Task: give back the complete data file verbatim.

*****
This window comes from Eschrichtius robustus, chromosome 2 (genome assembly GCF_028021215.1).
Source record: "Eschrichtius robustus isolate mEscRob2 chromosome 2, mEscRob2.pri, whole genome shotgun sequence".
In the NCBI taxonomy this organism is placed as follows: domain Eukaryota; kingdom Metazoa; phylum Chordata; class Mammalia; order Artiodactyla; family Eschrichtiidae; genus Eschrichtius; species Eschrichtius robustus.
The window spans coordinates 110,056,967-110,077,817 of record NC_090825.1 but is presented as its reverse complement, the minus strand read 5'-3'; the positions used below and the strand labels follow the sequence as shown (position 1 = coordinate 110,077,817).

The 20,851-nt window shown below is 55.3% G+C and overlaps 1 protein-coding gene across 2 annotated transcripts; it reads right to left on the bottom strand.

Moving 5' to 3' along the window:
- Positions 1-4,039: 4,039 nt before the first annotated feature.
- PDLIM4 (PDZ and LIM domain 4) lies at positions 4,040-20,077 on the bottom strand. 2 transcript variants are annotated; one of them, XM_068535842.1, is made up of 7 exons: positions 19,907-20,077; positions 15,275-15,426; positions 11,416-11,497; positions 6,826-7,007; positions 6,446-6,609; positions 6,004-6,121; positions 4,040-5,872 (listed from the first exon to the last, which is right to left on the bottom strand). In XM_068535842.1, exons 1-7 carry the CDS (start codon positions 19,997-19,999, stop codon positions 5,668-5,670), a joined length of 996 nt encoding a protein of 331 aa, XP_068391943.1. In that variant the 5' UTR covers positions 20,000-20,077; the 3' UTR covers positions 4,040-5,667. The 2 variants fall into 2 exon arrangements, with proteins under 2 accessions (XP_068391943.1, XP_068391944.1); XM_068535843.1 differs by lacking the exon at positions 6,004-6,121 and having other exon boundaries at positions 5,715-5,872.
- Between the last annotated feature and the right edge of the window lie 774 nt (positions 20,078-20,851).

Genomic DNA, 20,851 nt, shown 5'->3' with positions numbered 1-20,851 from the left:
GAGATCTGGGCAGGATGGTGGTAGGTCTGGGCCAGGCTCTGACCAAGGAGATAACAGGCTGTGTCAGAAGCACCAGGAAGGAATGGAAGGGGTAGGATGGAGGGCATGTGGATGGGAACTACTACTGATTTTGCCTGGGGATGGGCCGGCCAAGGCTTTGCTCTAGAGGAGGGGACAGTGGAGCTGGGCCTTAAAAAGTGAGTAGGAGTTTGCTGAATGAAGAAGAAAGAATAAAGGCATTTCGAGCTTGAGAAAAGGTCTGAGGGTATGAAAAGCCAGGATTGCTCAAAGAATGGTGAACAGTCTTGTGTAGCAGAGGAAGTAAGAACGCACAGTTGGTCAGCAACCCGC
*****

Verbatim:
This window comes from Eschrichtius robustus, chromosome 2 (genome assembly GCF_028021215.1).
Source record: "Eschrichtius robustus isolate mEscRob2 chromosome 2, mEscRob2.pri, whole genome shotgun sequence".
In the NCBI taxonomy this organism is placed as follows: domain Eukaryota; kingdom Metazoa; phylum Chordata; class Mammalia; order Artiodactyla; family Eschrichtiidae; genus Eschrichtius; species Eschrichtius robustus.
The window spans coordinates 110,056,967-110,077,817 of record NC_090825.1 but is presented as its reverse complement, the minus strand read 5'-3'; the positions used below and the strand labels follow the sequence as shown (position 1 = coordinate 110,077,817).

The 20,851-nt window shown below is 55.3% G+C and overlaps 1 protein-coding gene across 2 annotated transcripts; it reads right to left on the bottom strand.

Moving 5' to 3' along the window:
- Positions 1-4,039: 4,039 nt before the first annotated feature.
- PDLIM4 (PDZ and LIM domain 4) lies at positions 4,040-20,077 on the bottom strand. 2 transcript variants are annotated; one of them, XM_068535842.1, is made up of 7 exons: positions 19,907-20,077; positions 15,275-15,426; positions 11,416-11,497; positions 6,826-7,007; positions 6,446-6,609; positions 6,004-6,121; positions 4,040-5,872 (listed from the first exon to the last, which is right to left on the bottom strand). In XM_068535842.1, exons 1-7 carry the CDS (start codon positions 19,997-19,999, stop codon positions 5,668-5,670), a joined length of 996 nt encoding a protein of 331 aa, XP_068391943.1. In that variant the 5' UTR covers positions 20,000-20,077; the 3' UTR covers positions 4,040-5,667. The 2 variants fall into 2 exon arrangements, with proteins under 2 accessions (XP_068391943.1, XP_068391944.1); XM_068535843.1 differs by lacking the exon at positions 6,004-6,121 and having other exon boundaries at positions 5,715-5,872.
- Between the last annotated feature and the right edge of the window lie 774 nt (positions 20,078-20,851).

Genomic DNA, 20,851 nt, shown 5'->3' with positions numbered 1-20,851 from the left:
GAGATCTGGGCAGGATGGTGGTAGGTCTGGGCCAGGCTCTGACCAAGGAGATAACAGGCTGTGTCAGAAGCACCAGGAAGGAATGGAAGGGGTAGGATGGAGGGCATGTGGATGGGAACTACTACTGATTTTGCCTGGGGATGGGCCGGCCAAGGCTTTGCTCTAGAGGAGGGGACAGTGGAGCTGGGCCTTAAAAAGTGAGTAGGAGTTTGCTGAATGAAGAAGAAAGAATAAAGGCATTTCGAGCTTGAGAAAAGGTCTGAGGGTATGAAAAGCCAGGATTGCTCAAAGAATGGTGAACAGTCTTGTGTAGCAGAGGAAGTAAGAACGCACAGTTGGTCAGCAACCCGC